"Conscious" reflection in human brains involves broadcasting thoughts throughout the brain so that other brain components can access the information. Insofar as this broadcasting process loops in many brain components, there can't be a richly complex self-reflection broadcast without also having richly complex processes that receive the broadcast. Of course, some parts of the brain are less connected to brain-wide broadcasts, so if you have intuitions favoring a higher-order approach, you might give those disconnected brain modules much less weight.
What counts as self-reflection?
David Rosenthal's higher-order thought theory specifically excludes conscious inferential reasoning from the set of thoughts that can make unconscious processing become conscious. For instance, if you learn about your unconscious brain via psychoanalysis, Rosenthal would say that this doesn't make those low-level operations conscious. Only direct access within the brain can make unconscious processes "light up". But why? Many of our "unconscious" thoughts are also forms of inference, such as the brain's efforts to resolve optical illusions or read misspelled words. Where is the boundary between this kind of inference and "conscious" deduction?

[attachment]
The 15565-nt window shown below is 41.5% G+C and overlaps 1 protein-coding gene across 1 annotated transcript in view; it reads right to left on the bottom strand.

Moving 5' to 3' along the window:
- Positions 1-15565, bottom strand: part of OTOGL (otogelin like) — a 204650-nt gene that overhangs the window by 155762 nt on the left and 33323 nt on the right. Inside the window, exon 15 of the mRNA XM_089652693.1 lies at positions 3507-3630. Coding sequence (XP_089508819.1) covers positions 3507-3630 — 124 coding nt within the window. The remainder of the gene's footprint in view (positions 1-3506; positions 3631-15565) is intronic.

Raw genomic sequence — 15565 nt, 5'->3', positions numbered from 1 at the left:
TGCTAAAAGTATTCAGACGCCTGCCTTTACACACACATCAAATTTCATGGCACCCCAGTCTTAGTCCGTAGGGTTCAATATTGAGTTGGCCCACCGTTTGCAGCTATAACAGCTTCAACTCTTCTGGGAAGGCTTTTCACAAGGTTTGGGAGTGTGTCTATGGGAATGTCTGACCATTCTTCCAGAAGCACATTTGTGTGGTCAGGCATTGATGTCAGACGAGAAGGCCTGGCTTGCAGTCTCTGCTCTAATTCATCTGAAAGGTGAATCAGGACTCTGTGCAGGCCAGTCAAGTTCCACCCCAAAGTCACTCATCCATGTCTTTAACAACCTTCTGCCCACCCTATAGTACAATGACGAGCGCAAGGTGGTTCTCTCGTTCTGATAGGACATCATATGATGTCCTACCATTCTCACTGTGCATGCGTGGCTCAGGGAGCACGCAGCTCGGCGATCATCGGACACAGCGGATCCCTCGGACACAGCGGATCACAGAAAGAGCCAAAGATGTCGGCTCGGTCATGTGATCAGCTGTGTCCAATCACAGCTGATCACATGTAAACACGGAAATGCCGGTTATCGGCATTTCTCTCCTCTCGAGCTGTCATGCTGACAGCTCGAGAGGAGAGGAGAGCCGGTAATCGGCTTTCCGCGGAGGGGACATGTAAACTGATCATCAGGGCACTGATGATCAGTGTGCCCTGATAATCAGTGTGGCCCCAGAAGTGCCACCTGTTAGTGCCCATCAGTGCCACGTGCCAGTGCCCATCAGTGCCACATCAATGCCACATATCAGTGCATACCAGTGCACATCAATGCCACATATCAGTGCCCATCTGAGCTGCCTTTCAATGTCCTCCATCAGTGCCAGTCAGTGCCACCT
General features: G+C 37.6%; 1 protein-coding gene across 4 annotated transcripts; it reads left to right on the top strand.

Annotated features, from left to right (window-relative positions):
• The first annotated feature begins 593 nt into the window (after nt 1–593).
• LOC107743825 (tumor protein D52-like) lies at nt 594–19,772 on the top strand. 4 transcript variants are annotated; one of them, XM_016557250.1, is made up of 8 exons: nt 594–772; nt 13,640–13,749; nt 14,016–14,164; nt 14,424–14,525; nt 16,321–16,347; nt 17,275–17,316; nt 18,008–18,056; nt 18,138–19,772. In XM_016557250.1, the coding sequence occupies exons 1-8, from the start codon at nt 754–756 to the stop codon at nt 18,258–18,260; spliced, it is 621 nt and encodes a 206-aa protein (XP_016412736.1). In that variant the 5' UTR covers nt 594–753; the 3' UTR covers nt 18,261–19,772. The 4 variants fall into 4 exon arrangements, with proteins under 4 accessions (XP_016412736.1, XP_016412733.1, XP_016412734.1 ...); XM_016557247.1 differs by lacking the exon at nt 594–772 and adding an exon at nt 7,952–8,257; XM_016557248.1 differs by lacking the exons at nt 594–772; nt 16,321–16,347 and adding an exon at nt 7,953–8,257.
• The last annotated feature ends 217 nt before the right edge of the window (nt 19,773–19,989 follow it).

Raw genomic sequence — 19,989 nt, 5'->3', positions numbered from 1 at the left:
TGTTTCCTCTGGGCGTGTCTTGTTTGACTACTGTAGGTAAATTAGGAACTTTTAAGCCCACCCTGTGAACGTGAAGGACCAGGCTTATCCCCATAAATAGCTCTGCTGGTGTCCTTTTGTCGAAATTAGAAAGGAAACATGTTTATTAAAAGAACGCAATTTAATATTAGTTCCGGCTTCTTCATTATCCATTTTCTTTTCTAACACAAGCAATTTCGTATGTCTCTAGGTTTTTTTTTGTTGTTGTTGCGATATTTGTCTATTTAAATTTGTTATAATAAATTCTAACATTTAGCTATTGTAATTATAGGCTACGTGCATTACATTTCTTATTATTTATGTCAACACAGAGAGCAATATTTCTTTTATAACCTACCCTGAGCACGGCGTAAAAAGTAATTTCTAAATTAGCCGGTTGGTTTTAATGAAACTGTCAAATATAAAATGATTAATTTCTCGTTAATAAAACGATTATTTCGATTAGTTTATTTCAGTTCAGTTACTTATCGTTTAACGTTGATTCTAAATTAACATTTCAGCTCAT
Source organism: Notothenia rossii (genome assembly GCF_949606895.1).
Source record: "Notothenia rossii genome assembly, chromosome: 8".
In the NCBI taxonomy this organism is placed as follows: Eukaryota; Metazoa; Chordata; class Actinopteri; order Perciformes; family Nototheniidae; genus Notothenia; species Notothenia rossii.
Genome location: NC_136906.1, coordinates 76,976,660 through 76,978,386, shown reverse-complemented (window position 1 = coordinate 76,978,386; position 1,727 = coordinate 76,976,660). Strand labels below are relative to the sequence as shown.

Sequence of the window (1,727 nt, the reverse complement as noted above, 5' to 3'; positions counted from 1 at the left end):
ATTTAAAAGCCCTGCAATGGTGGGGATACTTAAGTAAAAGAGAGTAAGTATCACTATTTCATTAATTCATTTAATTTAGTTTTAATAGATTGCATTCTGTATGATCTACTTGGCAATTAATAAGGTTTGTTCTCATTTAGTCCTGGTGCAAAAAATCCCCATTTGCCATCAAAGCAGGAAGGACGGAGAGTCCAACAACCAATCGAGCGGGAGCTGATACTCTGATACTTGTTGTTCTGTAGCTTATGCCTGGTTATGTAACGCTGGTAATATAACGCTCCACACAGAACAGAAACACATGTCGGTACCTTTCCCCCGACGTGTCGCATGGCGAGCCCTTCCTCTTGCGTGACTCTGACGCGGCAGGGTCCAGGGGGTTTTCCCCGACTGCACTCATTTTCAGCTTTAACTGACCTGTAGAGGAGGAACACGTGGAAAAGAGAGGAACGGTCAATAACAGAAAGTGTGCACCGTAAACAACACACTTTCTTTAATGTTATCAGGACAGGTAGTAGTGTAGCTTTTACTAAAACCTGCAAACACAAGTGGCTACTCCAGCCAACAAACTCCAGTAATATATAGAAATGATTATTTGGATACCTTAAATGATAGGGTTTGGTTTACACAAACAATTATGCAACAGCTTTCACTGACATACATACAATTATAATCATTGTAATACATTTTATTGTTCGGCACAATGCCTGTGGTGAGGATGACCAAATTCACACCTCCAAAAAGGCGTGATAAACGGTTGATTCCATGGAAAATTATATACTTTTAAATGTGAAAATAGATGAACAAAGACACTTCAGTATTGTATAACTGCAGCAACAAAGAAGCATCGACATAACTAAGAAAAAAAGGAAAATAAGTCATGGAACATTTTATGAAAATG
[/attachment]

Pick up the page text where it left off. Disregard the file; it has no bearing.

Consider another example of higher-order reflection on "unconscious" processing: Seeing your brain light up in an fMRI. There's no fundamental difference between neurons sending signals internally versus fMRI images sending photons to your retina. Both are just information processing of various sorts. And if there is no fundamental difference, would this mean that those who deny the consciousness of, say, fish should believe that a fish (or, rather, the fish+observer system) becomes conscious when neuroscientists inspect the fish's real-time brain functioning in sufficient detail? Or are these higher-order thoughts by the experimenters about the fish's brain not of the right type to generate consciousness according to higher-order theory?